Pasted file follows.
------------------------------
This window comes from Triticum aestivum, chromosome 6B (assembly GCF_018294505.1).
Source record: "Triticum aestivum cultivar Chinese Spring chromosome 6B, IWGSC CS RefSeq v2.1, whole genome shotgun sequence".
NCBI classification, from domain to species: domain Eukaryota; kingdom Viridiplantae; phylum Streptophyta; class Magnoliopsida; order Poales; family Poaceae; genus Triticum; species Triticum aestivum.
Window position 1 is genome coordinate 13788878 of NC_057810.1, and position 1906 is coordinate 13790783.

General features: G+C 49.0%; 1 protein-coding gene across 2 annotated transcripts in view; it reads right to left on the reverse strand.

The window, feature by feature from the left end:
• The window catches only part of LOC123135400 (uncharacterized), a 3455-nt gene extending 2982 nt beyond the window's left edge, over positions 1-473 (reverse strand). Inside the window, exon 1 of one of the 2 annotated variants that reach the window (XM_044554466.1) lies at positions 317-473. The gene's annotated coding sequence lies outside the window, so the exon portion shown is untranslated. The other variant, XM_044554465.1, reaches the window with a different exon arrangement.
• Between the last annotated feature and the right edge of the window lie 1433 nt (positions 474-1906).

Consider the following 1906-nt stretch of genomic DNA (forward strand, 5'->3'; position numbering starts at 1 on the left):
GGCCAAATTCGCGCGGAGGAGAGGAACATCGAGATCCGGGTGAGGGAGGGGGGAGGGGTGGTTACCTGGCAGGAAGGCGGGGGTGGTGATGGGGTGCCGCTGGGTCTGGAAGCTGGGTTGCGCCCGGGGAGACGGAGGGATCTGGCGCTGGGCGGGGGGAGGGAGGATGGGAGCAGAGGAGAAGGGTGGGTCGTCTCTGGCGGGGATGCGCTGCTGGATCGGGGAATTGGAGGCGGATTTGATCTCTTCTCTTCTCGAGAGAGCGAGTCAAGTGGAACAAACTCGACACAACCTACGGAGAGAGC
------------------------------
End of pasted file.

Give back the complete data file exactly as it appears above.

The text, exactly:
This window comes from Triticum aestivum, chromosome 6B (assembly GCF_018294505.1).
Source record: "Triticum aestivum cultivar Chinese Spring chromosome 6B, IWGSC CS RefSeq v2.1, whole genome shotgun sequence".
NCBI classification, from domain to species: domain Eukaryota; kingdom Viridiplantae; phylum Streptophyta; class Magnoliopsida; order Poales; family Poaceae; genus Triticum; species Triticum aestivum.
Window position 1 is genome coordinate 13788878 of NC_057810.1, and position 1906 is coordinate 13790783.

General features: G+C 49.0%; 1 protein-coding gene across 2 annotated transcripts in view; it reads right to left on the reverse strand.

The window, feature by feature from the left end:
• The window catches only part of LOC123135400 (uncharacterized), a 3455-nt gene extending 2982 nt beyond the window's left edge, over positions 1-473 (reverse strand). Inside the window, exon 1 of one of the 2 annotated variants that reach the window (XM_044554466.1) lies at positions 317-473. The gene's annotated coding sequence lies outside the window, so the exon portion shown is untranslated. The other variant, XM_044554465.1, reaches the window with a different exon arrangement.
• Between the last annotated feature and the right edge of the window lie 1433 nt (positions 474-1906).

Consider the following 1906-nt stretch of genomic DNA (forward strand, 5'->3'; position numbering starts at 1 on the left):
GGCCAAATTCGCGCGGAGGAGAGGAACATCGAGATCCGGGTGAGGGAGGGGGGAGGGGTGGTTACCTGGCAGGAAGGCGGGGGTGGTGATGGGGTGCCGCTGGGTCTGGAAGCTGGGTTGCGCCCGGGGAGACGGAGGGATCTGGCGCTGGGCGGGGGGAGGGAGGATGGGAGCAGAGGAGAAGGGTGGGTCGTCTCTGGCGGGGATGCGCTGCTGGATCGGGGAATTGGAGGCGGATTTGATCTCTTCTCTTCTCGAGAGAGCGAGTCAAGTGGAACAAACTCGACACAACCTACGGAGAGAGC